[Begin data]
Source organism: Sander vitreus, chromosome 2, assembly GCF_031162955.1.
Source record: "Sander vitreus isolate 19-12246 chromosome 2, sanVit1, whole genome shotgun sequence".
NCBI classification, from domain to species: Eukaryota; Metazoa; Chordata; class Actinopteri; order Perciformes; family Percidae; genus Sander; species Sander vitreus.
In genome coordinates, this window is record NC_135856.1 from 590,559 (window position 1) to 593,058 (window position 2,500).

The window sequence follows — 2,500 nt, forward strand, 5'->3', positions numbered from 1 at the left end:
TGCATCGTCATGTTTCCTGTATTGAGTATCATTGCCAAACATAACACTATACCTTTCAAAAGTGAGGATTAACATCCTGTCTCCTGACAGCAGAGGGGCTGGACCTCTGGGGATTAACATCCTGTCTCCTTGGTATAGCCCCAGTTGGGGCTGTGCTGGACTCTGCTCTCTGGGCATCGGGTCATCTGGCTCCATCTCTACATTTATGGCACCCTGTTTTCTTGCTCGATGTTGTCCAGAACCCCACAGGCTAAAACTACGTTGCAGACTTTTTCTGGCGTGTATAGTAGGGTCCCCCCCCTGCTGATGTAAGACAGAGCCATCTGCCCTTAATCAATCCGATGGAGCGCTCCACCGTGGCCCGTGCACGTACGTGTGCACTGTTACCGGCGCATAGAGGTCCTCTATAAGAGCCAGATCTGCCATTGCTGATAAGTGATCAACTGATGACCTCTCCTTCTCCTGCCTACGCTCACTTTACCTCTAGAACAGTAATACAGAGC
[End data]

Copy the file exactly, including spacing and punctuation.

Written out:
Source organism: Sander vitreus, chromosome 2, assembly GCF_031162955.1.
Source record: "Sander vitreus isolate 19-12246 chromosome 2, sanVit1, whole genome shotgun sequence".
NCBI classification, from domain to species: Eukaryota; Metazoa; Chordata; class Actinopteri; order Perciformes; family Percidae; genus Sander; species Sander vitreus.
In genome coordinates, this window is record NC_135856.1 from 590,559 (window position 1) to 593,058 (window position 2,500).

The window sequence follows — 2,500 nt, forward strand, 5'->3', positions numbered from 1 at the left end:
TGCATCGTCATGTTTCCTGTATTGAGTATCATTGCCAAACATAACACTATACCTTTCAAAAGTGAGGATTAACATCCTGTCTCCTGACAGCAGAGGGGCTGGACCTCTGGGGATTAACATCCTGTCTCCTTGGTATAGCCCCAGTTGGGGCTGTGCTGGACTCTGCTCTCTGGGCATCGGGTCATCTGGCTCCATCTCTACATTTATGGCACCCTGTTTTCTTGCTCGATGTTGTCCAGAACCCCACAGGCTAAAACTACGTTGCAGACTTTTTCTGGCGTGTATAGTAGGGTCCCCCCCCTGCTGATGTAAGACAGAGCCATCTGCCCTTAATCAATCCGATGGAGCGCTCCACCGTGGCCCGTGCACGTACGTGTGCACTGTTACCGGCGCATAGAGGTCCTCTATAAGAGCCAGATCTGCCATTGCTGATAAGTGATCAACTGATGACCTCTCCTTCTCCTGCCTACGCTCACTTTACCTCTAGAACAGTAATACAGAGC